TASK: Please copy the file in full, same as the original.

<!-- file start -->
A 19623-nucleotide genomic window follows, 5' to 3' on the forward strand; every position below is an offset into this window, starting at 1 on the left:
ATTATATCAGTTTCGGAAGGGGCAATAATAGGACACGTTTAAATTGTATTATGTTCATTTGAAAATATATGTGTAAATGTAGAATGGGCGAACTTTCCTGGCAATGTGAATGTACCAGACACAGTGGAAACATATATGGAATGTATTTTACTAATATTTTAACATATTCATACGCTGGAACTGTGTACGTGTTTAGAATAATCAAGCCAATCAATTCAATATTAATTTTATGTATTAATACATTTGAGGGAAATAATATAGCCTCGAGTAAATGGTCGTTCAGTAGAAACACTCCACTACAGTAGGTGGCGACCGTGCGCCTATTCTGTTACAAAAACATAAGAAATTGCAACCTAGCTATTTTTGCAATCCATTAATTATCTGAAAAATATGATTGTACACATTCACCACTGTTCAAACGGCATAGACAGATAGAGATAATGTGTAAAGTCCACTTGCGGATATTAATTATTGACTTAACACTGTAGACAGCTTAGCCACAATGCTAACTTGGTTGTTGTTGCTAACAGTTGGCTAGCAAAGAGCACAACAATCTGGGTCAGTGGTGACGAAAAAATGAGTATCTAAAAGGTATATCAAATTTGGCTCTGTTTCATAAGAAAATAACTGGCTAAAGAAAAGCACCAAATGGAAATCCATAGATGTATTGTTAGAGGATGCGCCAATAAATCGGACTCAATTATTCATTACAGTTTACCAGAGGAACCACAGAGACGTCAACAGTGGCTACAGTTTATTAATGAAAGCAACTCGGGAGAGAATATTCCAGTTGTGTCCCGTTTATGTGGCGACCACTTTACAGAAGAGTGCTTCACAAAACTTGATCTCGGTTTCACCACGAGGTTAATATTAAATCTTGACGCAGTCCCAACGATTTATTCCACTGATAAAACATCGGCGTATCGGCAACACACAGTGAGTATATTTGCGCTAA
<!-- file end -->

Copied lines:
A 19623-nucleotide genomic window follows, 5' to 3' on the forward strand; every position below is an offset into this window, starting at 1 on the left:
ATTATATCAGTTTCGGAAGGGGCAATAATAGGACACGTTTAAATTGTATTATGTTCATTTGAAAATATATGTGTAAATGTAGAATGGGCGAACTTTCCTGGCAATGTGAATGTACCAGACACAGTGGAAACATATATGGAATGTATTTTACTAATATTTTAACATATTCATACGCTGGAACTGTGTACGTGTTTAGAATAATCAAGCCAATCAATTCAATATTAATTTTATGTATTAATACATTTGAGGGAAATAATATAGCCTCGAGTAAATGGTCGTTCAGTAGAAACACTCCACTACAGTAGGTGGCGACCGTGCGCCTATTCTGTTACAAAAACATAAGAAATTGCAACCTAGCTATTTTTGCAATCCATTAATTATCTGAAAAATATGATTGTACACATTCACCACTGTTCAAACGGCATAGACAGATAGAGATAATGTGTAAAGTCCACTTGCGGATATTAATTATTGACTTAACACTGTAGACAGCTTAGCCACAATGCTAACTTGGTTGTTGTTGCTAACAGTTGGCTAGCAAAGAGCACAACAATCTGGGTCAGTGGTGACGAAAAAATGAGTATCTAAAAGGTATATCAAATTTGGCTCTGTTTCATAAGAAAATAACTGGCTAAAGAAAAGCACCAAATGGAAATCCATAGATGTATTGTTAGAGGATGCGCCAATAAATCGGACTCAATTATTCATTACAGTTTACCAGAGGAACCACAGAGACGTCAACAGTGGCTACAGTTTATTAATGAAAGCAACTCGGGAGAGAATATTCCAGTTGTGTCCCGTTTATGTGGCGACCACTTTACAGAAGAGTGCTTCACAAAACTTGATCTCGGTTTCACCACGAGGTTAATATTAAATCTTGACGCAGTCCCAACGATTTATTCCACTGATAAAACATCGGCGTATCGGCAACACACAGTGAGTATATTTGCGCTAA